Nu­clear trail

En­vi­ron­men­tal con­tam­i­na­tion could in­crease an­tibi­otic re­sis­tance

Down to Earth - - SCIENCE -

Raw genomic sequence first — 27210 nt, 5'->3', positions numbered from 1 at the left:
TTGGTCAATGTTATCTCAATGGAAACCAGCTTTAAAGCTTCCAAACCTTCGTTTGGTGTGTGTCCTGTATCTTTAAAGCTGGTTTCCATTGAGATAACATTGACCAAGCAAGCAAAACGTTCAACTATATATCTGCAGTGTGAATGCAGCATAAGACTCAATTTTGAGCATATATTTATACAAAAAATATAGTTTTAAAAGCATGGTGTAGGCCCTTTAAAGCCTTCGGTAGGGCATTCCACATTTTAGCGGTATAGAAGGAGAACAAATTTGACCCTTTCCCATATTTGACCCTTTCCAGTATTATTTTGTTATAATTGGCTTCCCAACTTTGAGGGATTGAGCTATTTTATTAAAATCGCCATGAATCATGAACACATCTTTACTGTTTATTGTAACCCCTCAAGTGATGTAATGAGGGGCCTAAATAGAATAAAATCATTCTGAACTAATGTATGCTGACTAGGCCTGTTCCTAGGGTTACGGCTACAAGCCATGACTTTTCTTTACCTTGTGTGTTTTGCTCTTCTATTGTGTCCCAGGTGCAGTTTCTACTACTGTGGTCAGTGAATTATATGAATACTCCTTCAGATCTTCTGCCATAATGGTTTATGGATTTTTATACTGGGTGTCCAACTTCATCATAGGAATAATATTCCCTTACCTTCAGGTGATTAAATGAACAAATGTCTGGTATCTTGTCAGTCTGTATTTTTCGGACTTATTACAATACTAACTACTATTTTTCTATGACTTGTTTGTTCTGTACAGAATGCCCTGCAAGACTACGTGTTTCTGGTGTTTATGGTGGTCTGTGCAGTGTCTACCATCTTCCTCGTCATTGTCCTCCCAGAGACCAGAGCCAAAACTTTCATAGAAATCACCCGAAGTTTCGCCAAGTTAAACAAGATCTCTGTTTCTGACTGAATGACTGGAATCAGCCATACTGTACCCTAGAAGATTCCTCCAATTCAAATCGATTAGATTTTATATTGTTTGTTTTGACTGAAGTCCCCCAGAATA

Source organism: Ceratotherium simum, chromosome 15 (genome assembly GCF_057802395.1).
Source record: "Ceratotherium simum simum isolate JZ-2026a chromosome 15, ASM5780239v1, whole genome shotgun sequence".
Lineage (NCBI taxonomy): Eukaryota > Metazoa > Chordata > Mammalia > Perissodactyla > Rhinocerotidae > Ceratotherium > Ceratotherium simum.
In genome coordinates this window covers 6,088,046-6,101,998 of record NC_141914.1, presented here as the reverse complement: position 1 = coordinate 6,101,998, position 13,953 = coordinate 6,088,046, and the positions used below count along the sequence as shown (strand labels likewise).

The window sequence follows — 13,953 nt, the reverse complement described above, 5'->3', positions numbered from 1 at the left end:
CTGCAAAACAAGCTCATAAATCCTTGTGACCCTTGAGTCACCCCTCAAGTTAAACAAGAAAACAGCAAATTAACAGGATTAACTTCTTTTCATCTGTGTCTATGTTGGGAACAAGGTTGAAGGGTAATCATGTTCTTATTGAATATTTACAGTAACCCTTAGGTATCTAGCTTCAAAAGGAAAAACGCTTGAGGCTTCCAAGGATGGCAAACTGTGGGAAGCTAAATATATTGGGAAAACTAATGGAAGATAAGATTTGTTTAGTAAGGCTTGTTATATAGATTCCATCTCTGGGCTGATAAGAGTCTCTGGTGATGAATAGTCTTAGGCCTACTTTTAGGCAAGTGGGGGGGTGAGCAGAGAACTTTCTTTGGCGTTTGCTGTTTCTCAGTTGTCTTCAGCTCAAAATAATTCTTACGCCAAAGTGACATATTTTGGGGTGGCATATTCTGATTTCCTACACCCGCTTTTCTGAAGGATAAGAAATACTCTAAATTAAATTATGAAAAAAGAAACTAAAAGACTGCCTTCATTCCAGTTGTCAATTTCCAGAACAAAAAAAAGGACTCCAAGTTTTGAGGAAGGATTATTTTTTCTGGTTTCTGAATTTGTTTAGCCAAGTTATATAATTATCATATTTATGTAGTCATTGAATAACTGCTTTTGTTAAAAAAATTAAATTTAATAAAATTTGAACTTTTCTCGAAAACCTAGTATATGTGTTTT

EN­VI­RON­MEN­TAL CON­TAM­I­NANTS may be to blame for the rise in an­tibi­otic re­sis­tance in bac­te­ria. Re­searchers tested wa­ter sam­ples in streams lo­cated in the US Depart­ment of En­ergy's Sa­van­nah River Site. The 802.8 square kilo­me­tre site near Aiken, south Carolina, east of the Sa­van­nah River, was closed to the pub­lic in the early 1950s to pro­duce ma­te­rial used in nu­clear weapons. This pro­duc­tion led to a legacy of waste or con­tam­i­na­tion and im­pacted some of the streams in the in­dus­trial ar­eas. The re­sults re­vealed high lev­els of an­tibi­otic re­sis­tance in eight of the 11 wa­ter sam­ples. More than 95 per cent of the bac­te­ria sam­ples from th­ese streams were re­sis­tant to 10 or more of the 23 an­tibi­otics. En­vi­ron­men­tal Mi­cro­bi­ol­ogy, Novem­ber 3

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